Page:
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Industrial Access Project Gains Wetlands Approval



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Following technical review at a February 26 session, Inland Wetlands Commission (IWC) members approved a wetlands/watercourses protection permit for a construction project that would provide vehicular access through a wetland to an Edmond Road site, where future industrial development is planned.

In approving that permit, IWC members placed eight technical conditions on their endorsement. The permit specifies the environmental protection measures that will be taken before, during, and after the construction work to protect wetlands and watercourses in the affected area at 3 Edmond Road, near the Exit 10 interchange of Interstate 84.

Voting to grant the permit were IWC Chairman Sharon Salling, Craig Ferris, Michael McCabe, Suzanne Guidera, Kendall Horch, and Megan Thorn.

Industrial developer 5-K Enterprises, Inc, of 3 Edmond Road plans the construction of a private driveway, including a culvert crossing of a stream, to provide industrial access at the 23-acre site, which it owns.

More than a decade ago, 5-K gained IWC and Planning and Zoning Commission (P&Z) approvals to construct industrial buildings, which were then built at the western section of that property. The proposed new road construction would provide access to the eastern section of the site. The rolling, wet site has M-5 (Industrial) zoning.

At the February 26 IWC session, civil engineer John Mack, Jr, of the Stuart Somers Company, representing 5-K, told IWC members that he conferred several times with town land use officials in determining what would make for a workable project before submitting the IWC application.

Mr Mack explained that plans call for a settling basin to be built near the driveway to trap sediment that would occur as a result of construction work. Mr Mack pointed out that an industrial building, which is depicted in the mapping for the project, is only “conceptual” and was included to provide a sense of how a future industrial project in that area might be configured.

Wetlands specialist William Kenney of William Kenney Associates, representing the applicant, noted that the wetlands lying west of Edmond Road are much smaller today than they were before I-84 was constructed roughly 50 years ago.

“We want to minimize impacts (on wetlands) as much as we can” in connection with the driveway’s construction, he said.

However, “some loss of wetlands is unavoidable,” he said, when considering that the driveway must pass through a wet area to provide access to a dry developable area on the site.

To compensate for the loss of about 2,700 square feet of wetlands due to filling, the developer will provide “mitigation” through the creation of about 6,000 square feet of new wetlands adjacent to existing wetlands, he said. That would be accomplished by altering the geometry of a slope on the site to allow water to spread across the terrain, plus the planting of appropriate wetlands vegetation, he said.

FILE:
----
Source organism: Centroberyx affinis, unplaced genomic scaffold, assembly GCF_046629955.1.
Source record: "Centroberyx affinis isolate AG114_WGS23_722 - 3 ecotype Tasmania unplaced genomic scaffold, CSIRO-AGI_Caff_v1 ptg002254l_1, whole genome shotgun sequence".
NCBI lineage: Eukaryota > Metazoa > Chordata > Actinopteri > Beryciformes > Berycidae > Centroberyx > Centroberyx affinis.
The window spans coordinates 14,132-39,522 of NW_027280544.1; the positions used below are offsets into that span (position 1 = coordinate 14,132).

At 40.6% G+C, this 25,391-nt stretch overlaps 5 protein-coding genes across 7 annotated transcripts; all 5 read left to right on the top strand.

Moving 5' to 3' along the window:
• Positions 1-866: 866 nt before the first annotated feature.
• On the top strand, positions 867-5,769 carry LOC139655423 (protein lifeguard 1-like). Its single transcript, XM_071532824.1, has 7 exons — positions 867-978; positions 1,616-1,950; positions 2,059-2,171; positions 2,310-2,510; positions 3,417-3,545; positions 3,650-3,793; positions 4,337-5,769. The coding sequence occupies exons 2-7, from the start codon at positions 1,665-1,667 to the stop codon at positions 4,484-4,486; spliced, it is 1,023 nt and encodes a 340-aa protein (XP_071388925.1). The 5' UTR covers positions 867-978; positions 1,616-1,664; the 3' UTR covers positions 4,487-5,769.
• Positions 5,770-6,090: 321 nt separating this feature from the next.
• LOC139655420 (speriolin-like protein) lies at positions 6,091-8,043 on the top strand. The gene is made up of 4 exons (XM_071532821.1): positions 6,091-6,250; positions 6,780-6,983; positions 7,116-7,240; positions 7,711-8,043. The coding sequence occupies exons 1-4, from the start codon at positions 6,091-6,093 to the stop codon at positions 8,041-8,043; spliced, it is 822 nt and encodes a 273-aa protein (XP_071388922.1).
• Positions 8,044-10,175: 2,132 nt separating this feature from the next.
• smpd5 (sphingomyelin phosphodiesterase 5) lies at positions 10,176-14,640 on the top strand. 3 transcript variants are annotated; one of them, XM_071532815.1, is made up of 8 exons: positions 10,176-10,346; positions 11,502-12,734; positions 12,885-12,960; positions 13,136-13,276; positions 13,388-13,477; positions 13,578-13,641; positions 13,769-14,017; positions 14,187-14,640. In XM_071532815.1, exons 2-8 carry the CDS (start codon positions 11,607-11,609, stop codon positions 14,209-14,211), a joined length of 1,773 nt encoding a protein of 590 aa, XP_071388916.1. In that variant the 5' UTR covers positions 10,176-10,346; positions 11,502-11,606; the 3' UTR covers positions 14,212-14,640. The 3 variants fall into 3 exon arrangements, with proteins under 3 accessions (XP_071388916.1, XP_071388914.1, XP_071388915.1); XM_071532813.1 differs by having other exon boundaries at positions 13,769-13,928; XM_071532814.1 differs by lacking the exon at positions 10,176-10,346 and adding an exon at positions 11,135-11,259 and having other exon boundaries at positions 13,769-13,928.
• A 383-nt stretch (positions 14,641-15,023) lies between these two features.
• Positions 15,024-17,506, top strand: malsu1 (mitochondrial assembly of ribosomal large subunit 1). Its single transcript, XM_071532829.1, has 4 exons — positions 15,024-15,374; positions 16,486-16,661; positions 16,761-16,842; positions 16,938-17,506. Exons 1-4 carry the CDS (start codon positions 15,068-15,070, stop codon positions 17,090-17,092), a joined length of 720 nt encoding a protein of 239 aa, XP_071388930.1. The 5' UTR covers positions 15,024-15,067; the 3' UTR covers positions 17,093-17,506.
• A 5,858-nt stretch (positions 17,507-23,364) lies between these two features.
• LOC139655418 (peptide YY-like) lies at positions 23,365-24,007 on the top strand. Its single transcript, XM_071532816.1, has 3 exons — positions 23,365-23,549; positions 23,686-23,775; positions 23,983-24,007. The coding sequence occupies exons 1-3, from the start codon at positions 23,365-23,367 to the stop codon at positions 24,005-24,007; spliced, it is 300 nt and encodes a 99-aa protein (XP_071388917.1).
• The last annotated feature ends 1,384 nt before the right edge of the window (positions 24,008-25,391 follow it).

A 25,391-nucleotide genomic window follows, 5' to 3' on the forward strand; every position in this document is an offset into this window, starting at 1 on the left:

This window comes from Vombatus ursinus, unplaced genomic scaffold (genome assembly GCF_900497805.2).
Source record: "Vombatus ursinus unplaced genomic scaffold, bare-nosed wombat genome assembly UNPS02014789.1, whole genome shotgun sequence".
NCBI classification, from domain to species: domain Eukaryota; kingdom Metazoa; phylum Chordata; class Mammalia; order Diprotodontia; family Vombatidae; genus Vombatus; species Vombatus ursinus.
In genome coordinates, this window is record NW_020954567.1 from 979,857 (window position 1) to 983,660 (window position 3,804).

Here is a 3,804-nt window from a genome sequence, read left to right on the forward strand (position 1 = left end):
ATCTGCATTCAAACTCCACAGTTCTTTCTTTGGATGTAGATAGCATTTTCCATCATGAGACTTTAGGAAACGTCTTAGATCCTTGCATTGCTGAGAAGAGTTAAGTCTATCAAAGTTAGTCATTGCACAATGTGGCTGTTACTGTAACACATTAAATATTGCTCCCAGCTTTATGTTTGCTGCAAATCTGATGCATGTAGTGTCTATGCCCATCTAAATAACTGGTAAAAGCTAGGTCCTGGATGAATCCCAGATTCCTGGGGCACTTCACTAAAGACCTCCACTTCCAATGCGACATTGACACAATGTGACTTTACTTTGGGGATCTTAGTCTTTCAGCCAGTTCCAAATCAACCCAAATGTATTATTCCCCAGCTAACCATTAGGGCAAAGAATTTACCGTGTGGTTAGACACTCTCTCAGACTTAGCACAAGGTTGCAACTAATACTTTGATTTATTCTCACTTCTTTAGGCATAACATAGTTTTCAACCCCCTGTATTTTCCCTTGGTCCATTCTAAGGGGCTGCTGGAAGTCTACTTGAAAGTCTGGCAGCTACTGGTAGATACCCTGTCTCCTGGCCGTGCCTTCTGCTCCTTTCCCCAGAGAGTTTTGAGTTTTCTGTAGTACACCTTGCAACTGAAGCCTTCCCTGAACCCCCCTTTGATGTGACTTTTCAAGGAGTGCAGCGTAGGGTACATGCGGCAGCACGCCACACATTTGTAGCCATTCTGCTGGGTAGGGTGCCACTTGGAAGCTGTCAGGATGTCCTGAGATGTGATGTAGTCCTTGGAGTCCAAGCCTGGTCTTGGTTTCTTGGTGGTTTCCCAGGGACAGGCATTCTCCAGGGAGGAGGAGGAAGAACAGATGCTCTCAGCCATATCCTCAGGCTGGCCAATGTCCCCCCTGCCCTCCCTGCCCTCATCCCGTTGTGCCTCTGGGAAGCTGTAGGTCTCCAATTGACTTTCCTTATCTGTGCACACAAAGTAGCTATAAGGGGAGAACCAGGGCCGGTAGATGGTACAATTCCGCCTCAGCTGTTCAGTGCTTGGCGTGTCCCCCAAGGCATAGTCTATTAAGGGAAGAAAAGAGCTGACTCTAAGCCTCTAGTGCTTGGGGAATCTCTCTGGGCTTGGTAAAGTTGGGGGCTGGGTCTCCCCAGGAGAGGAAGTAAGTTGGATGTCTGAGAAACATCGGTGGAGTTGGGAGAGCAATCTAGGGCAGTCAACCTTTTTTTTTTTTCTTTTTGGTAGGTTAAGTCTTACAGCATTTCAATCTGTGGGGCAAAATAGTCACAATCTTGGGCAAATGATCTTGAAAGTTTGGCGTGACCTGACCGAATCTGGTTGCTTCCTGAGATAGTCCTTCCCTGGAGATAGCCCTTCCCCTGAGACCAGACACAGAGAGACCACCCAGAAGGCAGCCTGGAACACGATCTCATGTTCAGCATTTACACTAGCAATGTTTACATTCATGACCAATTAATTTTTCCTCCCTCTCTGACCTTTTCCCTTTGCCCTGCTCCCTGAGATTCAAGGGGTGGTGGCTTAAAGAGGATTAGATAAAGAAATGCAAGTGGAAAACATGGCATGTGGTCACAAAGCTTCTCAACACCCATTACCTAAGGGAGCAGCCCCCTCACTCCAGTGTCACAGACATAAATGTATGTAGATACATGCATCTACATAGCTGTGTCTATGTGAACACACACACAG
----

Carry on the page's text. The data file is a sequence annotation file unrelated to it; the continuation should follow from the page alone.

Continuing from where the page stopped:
Mr Ferris, however, questioned the wisdom of cutting into a slope to create new wetlands, saying that such a measure could cause environmental problems stemming from earth moving.

Surveyor Charles Spath, Jr, of the Stuart Somers Company, representing the applicant, said that any future development on the site, beyond the planned driveway and culvert crossing of a stream, would include additional facilities designed to protect surface water quality.

The concrete culvert, which would cross below the two-lane driveway, would have dimensions of 6 feet tall by 8 feet wide. That pipe size is keyed to the 100-year storm, or the greatest single storm flow that could be expected during a hypothetical 100-year period.

The developer agreed to indicate on the project’s mapping where soil would be stockpiled on the site.

Conditions Of Approval

Among the eight technical conditions of the permit’s approval, the IWC is requiring that: erosion and sedimentation controls be installed before construction starts and then maintained during construction; the marked limits of physical disturbance at the site must be inspected and approved before construction starts; project plans must not be altered unless formally requested and approved; and work must not occur in areas beyond the erosion and sedimentation control devices; and other requirements.

Construction plans call for altering a stream along 40 feet of its length. The project would require about 500 cubic yards of earthen fill to be placed in wetlands/watercourses.

Overall, there would be 400 cubic yards of earthen cutting and 800 cubic yards of filling.

The driveway would extend onto the site from the western side of Edmond Road in an area about 250 feet north of the rear driveway for the retail complex known as 75 Church Hill Road. The curving paved industrial driveway would be approximately 325 feet long.

The industrial project is the second private development project to take advantage of its site’s proximity to a recent $2.85-million state Department of Transportation (DOT) traffic improvement project, which was done in the Church Hill Road area lying west of I-84’s Exit 10 interchange.

That DOT project, which was completed last spring, shifted the southern end of Edmond Road to the west, thus making Edmond Road part of a conventional four-way signalized intersection with Church Hill Road and Commerce Road. The realignment of Edmond Road was intended to improve travel safety in an area of town that has a high accident rate. That project also improved safer access for heavy trucks to industrial properties along Edmond Road.

The initial private project to take advantage of the improved roadway geometry in that area is a retail center known as 75 Church Hill Road, whose rear driveway intersects with the new southern section of Edmond Road.

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